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PlayStation 5 is the easiest console to make games for, developers say

Overseas developers say the PS5 is a breeze to make games for, strongly hinting it shares architecture with the PS4.

@DeekeTweak
Published Sat, Dec 28 2019 6:29 PM CST   |   Updated Mon, Oct 19 2020 8:19 PM CDT

Sony is making it tremendously easy for developers to harness the raw 8K might of Sony's next-gen PlayStation 5 console.

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In a recent interview with Dengeki Online, Sony exec Shuhei Yoshida confirms developers are smoothly transitioning their games onto the new high-end PlayStation 5. This strongly indicates the system shares the PS4's architecture and games-making tools, even if the PS5 uses AMD's new RDNA 2-powered Navi and Zen 2 CPU SoC.

Sony has gone through great lengths to ensure a kind of software and OS synergy between the two systems.

The PlayStation 5 might have full next-gen hardware, but it still borrows from the PS4 in an iterative fashion, mainly with native PS4 backward compatibility support, operating system functionality, and games-making toolsets.

It's extremely important that Sony make it easier than ever for developers to scale their games for both PS4 and PS5, complete with the latter's exclusive new enhancements like ray tracing lighting effects, 8K gaming output, and variable rate shading tech.

A good and flexible software pipeline is essential for devs pushing the PS5's hardware to its limits--being able to take code for games made on PS4 and scale them properly for the new PS5 is critical, especially since the PS4 will live alongside the PS5 for roughly three years after release.

That means devs could release two versions of their games: one for the current-gen, and one for next-gen.

All of the hardware--the 8-core, 16-thread 3GHz Zen 2 CPU and Navi 20 GPU, the super-fast SSD that might have customized ReRAM tech, and the GDDR6 RAM--is directly controlled by Sony's new flexible game-development scaling tools and operating system.

The tools will also allow devs to hit new performance threshold variances, including 4K 60FPS, 1080p 120FPS, 1080p 60FPS, and maybe even heavily upscaled 4K 120FPS, all with ray tracing, new clever rendering tricks like variable rate shading, native 4K textures, and new hardware methodologies like using the SSD as VRAM included.

PlayStation 5 is the easiest console to make games for, developers say 24 | TweakTown.com

Read Also: Sony solves PS5's biggest issue

This isn't the first time we've heard developers praising the PlayStation 5's ease-of-use.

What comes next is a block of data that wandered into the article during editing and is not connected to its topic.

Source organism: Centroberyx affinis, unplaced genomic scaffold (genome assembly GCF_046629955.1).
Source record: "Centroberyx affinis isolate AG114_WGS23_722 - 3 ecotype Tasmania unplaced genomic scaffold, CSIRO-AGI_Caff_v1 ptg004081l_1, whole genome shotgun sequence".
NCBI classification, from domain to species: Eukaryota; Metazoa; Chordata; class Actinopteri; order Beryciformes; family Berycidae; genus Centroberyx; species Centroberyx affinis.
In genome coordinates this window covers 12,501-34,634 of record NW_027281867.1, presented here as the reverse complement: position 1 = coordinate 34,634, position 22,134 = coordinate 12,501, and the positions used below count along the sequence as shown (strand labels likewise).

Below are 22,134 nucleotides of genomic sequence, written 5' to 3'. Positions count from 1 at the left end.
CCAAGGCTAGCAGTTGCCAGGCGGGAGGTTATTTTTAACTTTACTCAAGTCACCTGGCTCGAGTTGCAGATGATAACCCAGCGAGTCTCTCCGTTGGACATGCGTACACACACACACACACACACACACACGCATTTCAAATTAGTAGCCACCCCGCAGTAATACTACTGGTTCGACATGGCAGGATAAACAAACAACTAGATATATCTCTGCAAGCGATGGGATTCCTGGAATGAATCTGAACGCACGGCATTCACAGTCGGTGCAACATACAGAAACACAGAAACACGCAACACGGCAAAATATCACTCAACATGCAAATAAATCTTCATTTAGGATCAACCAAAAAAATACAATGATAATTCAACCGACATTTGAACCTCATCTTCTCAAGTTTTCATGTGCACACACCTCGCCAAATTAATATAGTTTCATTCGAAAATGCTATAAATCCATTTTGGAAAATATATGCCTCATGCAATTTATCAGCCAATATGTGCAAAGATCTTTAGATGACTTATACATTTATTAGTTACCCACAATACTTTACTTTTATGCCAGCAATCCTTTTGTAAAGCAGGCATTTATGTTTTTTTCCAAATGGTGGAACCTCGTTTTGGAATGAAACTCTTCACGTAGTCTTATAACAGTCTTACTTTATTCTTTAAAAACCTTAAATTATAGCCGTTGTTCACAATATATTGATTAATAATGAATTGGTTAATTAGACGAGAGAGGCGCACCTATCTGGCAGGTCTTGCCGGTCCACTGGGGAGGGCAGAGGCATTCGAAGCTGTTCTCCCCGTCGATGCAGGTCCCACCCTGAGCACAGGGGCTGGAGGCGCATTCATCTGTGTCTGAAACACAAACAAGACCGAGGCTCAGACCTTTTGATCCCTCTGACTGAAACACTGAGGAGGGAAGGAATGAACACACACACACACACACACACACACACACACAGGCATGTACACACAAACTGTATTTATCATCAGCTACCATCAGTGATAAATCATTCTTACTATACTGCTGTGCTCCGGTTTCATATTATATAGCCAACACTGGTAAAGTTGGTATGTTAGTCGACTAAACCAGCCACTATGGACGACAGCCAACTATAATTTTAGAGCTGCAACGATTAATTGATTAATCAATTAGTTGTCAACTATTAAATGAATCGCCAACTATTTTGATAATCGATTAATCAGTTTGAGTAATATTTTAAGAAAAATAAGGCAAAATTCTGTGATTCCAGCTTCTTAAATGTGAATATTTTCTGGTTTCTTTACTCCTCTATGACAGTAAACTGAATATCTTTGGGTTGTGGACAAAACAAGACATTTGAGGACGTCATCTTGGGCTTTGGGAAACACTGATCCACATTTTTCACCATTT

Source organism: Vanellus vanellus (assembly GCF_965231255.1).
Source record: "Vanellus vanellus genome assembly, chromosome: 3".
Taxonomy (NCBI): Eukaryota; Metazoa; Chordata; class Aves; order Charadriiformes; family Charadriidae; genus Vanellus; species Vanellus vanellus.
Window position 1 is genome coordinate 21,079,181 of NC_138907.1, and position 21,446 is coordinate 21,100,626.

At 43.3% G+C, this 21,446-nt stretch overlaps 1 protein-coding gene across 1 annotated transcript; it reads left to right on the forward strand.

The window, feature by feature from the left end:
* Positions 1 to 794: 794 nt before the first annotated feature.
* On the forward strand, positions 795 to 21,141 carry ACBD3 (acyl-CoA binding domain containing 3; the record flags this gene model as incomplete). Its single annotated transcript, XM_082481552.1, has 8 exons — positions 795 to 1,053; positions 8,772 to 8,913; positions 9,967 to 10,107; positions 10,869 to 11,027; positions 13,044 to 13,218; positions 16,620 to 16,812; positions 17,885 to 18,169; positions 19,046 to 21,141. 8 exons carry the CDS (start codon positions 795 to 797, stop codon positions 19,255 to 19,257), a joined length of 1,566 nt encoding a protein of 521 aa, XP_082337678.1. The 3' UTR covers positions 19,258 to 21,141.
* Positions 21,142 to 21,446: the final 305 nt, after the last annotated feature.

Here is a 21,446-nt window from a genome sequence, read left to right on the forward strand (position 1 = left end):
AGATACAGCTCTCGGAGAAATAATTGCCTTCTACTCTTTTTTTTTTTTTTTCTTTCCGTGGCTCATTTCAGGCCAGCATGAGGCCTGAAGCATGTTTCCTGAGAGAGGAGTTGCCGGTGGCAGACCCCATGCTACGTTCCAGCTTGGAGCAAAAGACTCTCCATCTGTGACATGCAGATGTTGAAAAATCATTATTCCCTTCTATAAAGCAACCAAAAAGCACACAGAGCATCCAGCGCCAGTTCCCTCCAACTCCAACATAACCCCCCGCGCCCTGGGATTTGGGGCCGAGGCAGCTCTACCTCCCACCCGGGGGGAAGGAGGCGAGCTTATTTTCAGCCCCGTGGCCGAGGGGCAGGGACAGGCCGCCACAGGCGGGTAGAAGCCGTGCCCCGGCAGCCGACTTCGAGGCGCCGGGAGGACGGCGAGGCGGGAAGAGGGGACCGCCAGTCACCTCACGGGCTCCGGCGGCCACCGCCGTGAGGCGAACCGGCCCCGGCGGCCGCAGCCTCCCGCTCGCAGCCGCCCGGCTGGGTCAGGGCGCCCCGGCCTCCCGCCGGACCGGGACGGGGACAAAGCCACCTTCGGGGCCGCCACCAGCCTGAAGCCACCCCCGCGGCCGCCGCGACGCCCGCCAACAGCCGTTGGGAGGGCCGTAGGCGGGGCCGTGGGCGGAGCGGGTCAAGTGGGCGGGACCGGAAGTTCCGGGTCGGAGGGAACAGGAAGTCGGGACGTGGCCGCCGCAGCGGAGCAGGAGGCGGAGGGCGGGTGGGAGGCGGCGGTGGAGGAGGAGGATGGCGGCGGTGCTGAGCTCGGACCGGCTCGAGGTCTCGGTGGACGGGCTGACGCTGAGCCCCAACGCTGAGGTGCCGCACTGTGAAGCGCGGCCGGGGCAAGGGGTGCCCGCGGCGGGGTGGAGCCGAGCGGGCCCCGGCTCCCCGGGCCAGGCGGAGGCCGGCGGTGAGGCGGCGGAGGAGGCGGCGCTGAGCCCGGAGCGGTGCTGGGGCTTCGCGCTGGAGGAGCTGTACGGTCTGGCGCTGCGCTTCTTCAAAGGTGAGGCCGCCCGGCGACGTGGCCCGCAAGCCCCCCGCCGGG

Sony's Jim Ryan says devs are giving lots of positive feedback on the PS5's devkits (those crazy stackable, v-shaped devkits) when it comes to scaling and flexibility.

"One thing that makes me particularly optimistic is, what we're hearing from developers and publishers, is the ease in which they are able to get code running on PlayStation 5 is way beyond any experience they've had on any other PlayStation platform," Ryan said in GamesIndustry.biz interview.

Making the PS5 so easy to develop games for solves a multitude of issues surrounding a next-gen console. It means PS4 game backward compatibility will be smoothly handled, complete with enhancement patches to harness the PlayStation 5's power. It also means developers will have to spend less time on decoding and deciphering the new hardware, leading to more time on optimizing their games for the platforms.

Sony is expected to reveal the PS5 in a special event in February 2020. The console will release in Holiday 2020, and it may cost $499.

Check below for more info:

PlayStation 5 specs and details:

  • Custom SoC with second-gen Navi GPU, Zen 2 8-core, 16 thread CPU
  • Navi, Zen SoC uses new AMD RDNA 2.0 architecture
  • Ultra-fast SSD
  • Support for 4K 120 Hz TVs
  • Ray-tracing enabled
  • 8K output support (for gaming)
  • Plays all PS4 games
  • Separate games that ship on BD-XL Blu-ray discs
  • New controller with extensive haptic and tactile feedback

PlayStation 5 Coverage:

Derek is absorbed with the intersection of technology and gaming, and is always looking forward to new advancements. With over six years in games journalism under his belt, Derek aims to further engage the gaming sector while taking a peek under the tech that powers it. He hopes to one day explore the stars in No Man's Sky with the magic of VR.

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